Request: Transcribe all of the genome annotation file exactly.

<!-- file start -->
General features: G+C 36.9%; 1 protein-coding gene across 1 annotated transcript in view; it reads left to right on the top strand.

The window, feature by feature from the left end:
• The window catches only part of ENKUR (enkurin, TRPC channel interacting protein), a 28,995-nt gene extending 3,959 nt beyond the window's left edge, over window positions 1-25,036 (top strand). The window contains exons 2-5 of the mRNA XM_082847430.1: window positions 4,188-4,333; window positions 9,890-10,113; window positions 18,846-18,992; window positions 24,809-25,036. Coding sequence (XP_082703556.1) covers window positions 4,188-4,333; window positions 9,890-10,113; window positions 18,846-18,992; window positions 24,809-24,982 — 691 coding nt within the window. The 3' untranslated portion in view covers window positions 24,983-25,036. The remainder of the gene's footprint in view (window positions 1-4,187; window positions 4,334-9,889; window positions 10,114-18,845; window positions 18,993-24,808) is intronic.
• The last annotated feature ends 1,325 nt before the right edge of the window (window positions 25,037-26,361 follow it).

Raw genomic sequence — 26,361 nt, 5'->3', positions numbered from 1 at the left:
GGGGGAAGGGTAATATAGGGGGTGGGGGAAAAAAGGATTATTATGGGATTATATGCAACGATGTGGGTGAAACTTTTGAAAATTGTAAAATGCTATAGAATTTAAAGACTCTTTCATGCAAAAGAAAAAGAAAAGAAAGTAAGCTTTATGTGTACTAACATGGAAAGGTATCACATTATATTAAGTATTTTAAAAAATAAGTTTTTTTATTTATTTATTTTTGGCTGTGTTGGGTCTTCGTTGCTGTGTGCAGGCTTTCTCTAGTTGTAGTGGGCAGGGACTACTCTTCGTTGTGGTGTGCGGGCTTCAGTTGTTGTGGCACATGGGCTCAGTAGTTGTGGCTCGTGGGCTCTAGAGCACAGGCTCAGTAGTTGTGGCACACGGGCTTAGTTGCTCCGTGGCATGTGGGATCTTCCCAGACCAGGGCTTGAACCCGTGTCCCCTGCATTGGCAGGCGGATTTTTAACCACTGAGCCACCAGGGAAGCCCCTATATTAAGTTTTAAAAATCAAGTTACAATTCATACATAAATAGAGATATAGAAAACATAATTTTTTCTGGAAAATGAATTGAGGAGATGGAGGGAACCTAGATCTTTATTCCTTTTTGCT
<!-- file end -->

General features: G+C 36.9%; 1 protein-coding gene across 1 annotated transcript in view; it reads left to right on the top strand.

The window, feature by feature from the left end:
• The window catches only part of ENKUR (enkurin, TRPC channel interacting protein), a 28,995-nt gene extending 3,959 nt beyond the window's left edge, over window positions 1-25,036 (top strand). The window contains exons 2-5 of the mRNA XM_082847430.1: window positions 4,188-4,333; window positions 9,890-10,113; window positions 18,846-18,992; window positions 24,809-25,036. Coding sequence (XP_082703556.1) covers window positions 4,188-4,333; window positions 9,890-10,113; window positions 18,846-18,992; window positions 24,809-24,982 — 691 coding nt within the window. The 3' untranslated portion in view covers window positions 24,983-25,036. The remainder of the gene's footprint in view (window positions 1-4,187; window positions 4,334-9,889; window positions 10,114-18,845; window positions 18,993-24,808) is intronic.
• The last annotated feature ends 1,325 nt before the right edge of the window (window positions 25,037-26,361 follow it).

Raw genomic sequence — 26,361 nt, 5'->3', positions numbered from 1 at the left:
GGGGGAAGGGTAATATAGGGGGTGGGGGAAAAAAGGATTATTATGGGATTATATGCAACGATGTGGGTGAAACTTTTGAAAATTGTAAAATGCTATAGAATTTAAAGACTCTTTCATGCAAAAGAAAAAGAAAAGAAAGTAAGCTTTATGTGTACTAACATGGAAAGGTATCACATTATATTAAGTATTTTAAAAAATAAGTTTTTTTATTTATTTATTTTTGGCTGTGTTGGGTCTTCGTTGCTGTGTGCAGGCTTTCTCTAGTTGTAGTGGGCAGGGACTACTCTTCGTTGTGGTGTGCGGGCTTCAGTTGTTGTGGCACATGGGCTCAGTAGTTGTGGCTCGTGGGCTCTAGAGCACAGGCTCAGTAGTTGTGGCACACGGGCTTAGTTGCTCCGTGGCATGTGGGATCTTCCCAGACCAGGGCTTGAACCCGTGTCCCCTGCATTGGCAGGCGGATTTTTAACCACTGAGCCACCAGGGAAGCCCCTATATTAAGTTTTAAAAATCAAGTTACAATTCATACATAAATAGAGATATAGAAAACATAATTTTTTCTGGAAAATGAATTGAGGAGATGGAGGGAACCTAGATCTTTATTCCTTTTTGCT